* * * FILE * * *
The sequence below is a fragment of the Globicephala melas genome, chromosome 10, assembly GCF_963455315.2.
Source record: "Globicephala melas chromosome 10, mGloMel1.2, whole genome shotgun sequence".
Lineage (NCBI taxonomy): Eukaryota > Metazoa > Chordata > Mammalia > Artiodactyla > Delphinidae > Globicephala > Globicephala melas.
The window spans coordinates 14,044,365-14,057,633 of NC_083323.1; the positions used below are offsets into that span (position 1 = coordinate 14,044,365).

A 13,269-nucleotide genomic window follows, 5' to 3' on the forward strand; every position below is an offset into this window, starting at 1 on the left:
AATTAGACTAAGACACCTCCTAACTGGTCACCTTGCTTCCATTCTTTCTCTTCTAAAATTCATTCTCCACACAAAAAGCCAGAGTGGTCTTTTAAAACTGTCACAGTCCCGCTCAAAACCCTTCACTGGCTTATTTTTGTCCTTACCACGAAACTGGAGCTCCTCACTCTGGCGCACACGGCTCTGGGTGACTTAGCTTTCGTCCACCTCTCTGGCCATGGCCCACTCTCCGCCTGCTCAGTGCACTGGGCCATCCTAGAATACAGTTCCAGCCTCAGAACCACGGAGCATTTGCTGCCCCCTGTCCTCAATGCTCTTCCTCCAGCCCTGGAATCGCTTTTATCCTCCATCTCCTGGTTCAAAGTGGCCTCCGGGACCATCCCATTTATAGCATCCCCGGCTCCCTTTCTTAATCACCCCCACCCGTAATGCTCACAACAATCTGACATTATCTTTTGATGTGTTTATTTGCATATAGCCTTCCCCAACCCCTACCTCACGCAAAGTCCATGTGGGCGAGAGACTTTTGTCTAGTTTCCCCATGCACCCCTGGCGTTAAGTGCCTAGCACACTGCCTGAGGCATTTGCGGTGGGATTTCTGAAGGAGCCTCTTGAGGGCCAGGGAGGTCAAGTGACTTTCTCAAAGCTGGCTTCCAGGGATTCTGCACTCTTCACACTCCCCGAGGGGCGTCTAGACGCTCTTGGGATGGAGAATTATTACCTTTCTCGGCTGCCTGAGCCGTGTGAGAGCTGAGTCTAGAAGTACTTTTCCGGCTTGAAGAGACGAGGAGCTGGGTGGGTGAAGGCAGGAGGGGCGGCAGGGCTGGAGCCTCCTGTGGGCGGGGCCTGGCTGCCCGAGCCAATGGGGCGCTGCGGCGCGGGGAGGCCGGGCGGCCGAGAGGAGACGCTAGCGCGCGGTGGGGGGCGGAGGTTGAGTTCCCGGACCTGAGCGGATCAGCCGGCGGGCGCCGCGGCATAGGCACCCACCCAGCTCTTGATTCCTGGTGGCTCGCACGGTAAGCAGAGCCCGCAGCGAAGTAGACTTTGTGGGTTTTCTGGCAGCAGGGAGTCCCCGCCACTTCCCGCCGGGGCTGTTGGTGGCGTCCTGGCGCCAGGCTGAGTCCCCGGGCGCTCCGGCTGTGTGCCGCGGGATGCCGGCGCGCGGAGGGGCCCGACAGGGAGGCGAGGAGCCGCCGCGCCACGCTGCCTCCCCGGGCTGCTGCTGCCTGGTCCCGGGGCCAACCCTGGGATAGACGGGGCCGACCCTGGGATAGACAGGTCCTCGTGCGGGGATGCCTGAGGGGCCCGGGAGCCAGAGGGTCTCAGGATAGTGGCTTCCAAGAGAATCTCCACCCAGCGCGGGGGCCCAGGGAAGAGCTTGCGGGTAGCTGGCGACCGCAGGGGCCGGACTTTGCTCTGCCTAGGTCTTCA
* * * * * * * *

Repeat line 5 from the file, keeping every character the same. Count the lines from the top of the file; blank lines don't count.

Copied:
A 13,269-nucleotide genomic window follows, 5' to 3' on the forward strand; every position below is an offset into this window, starting at 1 on the left: